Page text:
By Lachlan Bridges, The University of Adelaide
Diffusion processes are a type of random process. What makes these processes interesting, aside from their mathematical properties, is how diverse their applications are. Diffusion processes have been used to estimate the trajectory of spacecraft, to price financial instruments, and even to model the paths that animals take when searching for food.
The most fundamental and simple type of diffusion processes is the Brownian motion, with which Albert Einstein famously described the movement of water molecules in a paper in 1905.
In one dimension, a Brownian motion is just a process that starts at zero and randomly fluctuates over time. A diffusion process extends this idea, by allowing a few extra flexibilities:
- Firstly, the process doesn’t need to start at zero.
- The process is allowed to have a deterministic “drift” term, which allows the process to trend either upwards or downwards over time.
- Finally, the magnitude of the fluctuations also known as the “diffusion” term can be adjusted, to make the processes’ fluctuations either larger or smaller.
One of the most famous uses of a diffusion process is in the Black-Scholes model in finance. This model is used to estimate the price of a European option at some time in the future. The model makes the assumption that the price of the underlying stock can be estimated by a diffusion process. In this process, the drift term represents the interest rate, which always makes the stock price tend upward over time. The diffusion term represents the random fluctuations in the stock price, with the volatility of the stock determining how large these fluctuations are.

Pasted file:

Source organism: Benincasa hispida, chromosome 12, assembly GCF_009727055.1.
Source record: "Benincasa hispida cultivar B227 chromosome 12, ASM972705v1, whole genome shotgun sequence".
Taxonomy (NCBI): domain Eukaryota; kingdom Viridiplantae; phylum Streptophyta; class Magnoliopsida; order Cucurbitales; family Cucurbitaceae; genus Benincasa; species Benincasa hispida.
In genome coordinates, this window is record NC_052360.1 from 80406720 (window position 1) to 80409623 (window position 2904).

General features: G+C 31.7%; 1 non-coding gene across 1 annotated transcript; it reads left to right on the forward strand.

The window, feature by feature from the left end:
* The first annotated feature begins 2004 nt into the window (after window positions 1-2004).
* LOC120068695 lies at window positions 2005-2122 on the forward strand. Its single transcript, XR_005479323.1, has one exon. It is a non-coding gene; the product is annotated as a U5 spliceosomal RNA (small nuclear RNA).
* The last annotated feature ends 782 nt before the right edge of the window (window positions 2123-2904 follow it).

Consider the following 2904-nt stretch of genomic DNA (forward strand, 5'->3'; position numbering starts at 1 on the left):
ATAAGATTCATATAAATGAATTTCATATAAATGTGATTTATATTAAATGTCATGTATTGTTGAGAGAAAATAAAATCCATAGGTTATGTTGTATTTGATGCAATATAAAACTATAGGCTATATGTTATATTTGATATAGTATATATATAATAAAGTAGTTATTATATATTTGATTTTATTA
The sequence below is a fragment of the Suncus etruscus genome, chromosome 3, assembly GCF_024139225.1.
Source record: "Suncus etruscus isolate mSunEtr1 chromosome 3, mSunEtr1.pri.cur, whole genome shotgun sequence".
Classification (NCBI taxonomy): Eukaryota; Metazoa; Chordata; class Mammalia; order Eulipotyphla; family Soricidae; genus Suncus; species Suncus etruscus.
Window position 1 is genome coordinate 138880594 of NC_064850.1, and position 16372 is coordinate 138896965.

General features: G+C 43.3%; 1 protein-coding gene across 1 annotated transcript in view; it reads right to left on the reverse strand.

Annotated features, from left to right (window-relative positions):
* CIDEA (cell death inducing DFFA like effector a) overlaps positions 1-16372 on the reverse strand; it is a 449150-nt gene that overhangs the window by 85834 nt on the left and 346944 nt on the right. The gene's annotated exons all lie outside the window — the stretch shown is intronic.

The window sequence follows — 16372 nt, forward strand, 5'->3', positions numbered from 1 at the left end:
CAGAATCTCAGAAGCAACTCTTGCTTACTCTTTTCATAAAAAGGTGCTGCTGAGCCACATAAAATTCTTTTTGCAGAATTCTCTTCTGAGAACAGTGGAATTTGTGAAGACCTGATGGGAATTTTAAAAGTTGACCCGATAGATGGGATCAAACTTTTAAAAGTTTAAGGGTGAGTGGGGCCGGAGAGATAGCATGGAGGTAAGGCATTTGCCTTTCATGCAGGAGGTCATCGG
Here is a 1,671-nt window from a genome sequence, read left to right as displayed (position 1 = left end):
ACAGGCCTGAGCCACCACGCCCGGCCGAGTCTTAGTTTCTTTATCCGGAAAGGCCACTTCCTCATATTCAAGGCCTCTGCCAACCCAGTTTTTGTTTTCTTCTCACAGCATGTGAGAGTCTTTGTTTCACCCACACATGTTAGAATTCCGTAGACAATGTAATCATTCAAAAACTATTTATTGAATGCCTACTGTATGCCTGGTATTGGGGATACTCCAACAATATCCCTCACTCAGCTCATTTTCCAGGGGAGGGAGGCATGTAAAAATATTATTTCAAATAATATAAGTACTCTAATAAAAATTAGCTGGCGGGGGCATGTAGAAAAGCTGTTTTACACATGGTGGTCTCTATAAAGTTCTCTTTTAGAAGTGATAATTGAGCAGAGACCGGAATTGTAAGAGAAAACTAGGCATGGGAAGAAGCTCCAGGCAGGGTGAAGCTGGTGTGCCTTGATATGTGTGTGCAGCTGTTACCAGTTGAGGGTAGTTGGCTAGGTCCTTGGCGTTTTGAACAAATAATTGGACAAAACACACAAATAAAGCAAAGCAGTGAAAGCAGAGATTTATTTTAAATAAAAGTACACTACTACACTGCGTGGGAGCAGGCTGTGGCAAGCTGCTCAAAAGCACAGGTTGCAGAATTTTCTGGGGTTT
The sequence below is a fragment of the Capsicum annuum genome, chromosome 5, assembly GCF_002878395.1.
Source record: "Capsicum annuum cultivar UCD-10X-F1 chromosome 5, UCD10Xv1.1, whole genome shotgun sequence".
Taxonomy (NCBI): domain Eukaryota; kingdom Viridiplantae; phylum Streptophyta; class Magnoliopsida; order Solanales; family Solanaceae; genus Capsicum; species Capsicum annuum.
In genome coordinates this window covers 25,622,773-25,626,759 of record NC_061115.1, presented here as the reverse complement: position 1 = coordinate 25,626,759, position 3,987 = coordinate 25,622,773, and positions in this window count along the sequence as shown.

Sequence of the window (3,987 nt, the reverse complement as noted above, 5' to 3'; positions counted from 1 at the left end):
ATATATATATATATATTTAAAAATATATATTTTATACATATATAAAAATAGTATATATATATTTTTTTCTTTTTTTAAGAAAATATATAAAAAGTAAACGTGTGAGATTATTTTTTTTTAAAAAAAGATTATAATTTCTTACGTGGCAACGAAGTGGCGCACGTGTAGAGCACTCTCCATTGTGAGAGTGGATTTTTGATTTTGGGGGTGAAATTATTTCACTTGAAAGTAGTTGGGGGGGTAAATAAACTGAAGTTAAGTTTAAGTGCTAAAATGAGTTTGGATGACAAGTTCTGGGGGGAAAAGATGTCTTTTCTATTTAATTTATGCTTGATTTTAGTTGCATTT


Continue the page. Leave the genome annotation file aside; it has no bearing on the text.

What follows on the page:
My research extends these processes to a new and much less studied processes known as a Markov-modulated diffusion processes, or MMDP for short. The advantage of MMDP are that the drift and diffusion terms of the process are allowed to change at random times.
For example, consider modelling the price of a stock over time, such as in the Black-Scholes model. Certain random events can cause the volatility of a stock to change. Using a MMDP allows the model of the stock to switch from low to high volatility, and vice versa, at random times.
The figure shows an example MMDP representing the price of a stock. The stock is assumed to have a positive interest rate, meaning the process should drift upwards slightly over time. The stock also has two modes of volatility, low volatility (in red), and high volatility (in blue).
Lachlan Bridges was one of the recipients of a 2016/17 AMSI Vacation Research Scholarship.